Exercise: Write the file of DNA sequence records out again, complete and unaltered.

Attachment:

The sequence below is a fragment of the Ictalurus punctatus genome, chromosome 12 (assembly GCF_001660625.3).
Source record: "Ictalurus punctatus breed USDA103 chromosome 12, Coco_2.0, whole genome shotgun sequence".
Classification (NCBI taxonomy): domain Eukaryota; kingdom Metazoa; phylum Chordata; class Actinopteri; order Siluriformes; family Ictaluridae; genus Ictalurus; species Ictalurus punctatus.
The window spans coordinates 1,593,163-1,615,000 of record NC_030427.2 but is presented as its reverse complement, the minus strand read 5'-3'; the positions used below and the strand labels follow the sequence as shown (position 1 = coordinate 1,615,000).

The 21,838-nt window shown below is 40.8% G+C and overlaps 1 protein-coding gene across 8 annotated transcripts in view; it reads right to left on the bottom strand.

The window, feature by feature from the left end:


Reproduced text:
The sequence below is a fragment of the Ictalurus punctatus genome, chromosome 12 (assembly GCF_001660625.3).
Source record: "Ictalurus punctatus breed USDA103 chromosome 12, Coco_2.0, whole genome shotgun sequence".
Classification (NCBI taxonomy): domain Eukaryota; kingdom Metazoa; phylum Chordata; class Actinopteri; order Siluriformes; family Ictaluridae; genus Ictalurus; species Ictalurus punctatus.
The window spans coordinates 1,593,163-1,615,000 of record NC_030427.2 but is presented as its reverse complement, the minus strand read 5'-3'; the positions used below and the strand labels follow the sequence as shown (position 1 = coordinate 1,615,000).

The 21,838-nt window shown below is 40.8% G+C and overlaps 1 protein-coding gene across 8 annotated transcripts in view; it reads right to left on the bottom strand.

The window, feature by feature from the left end: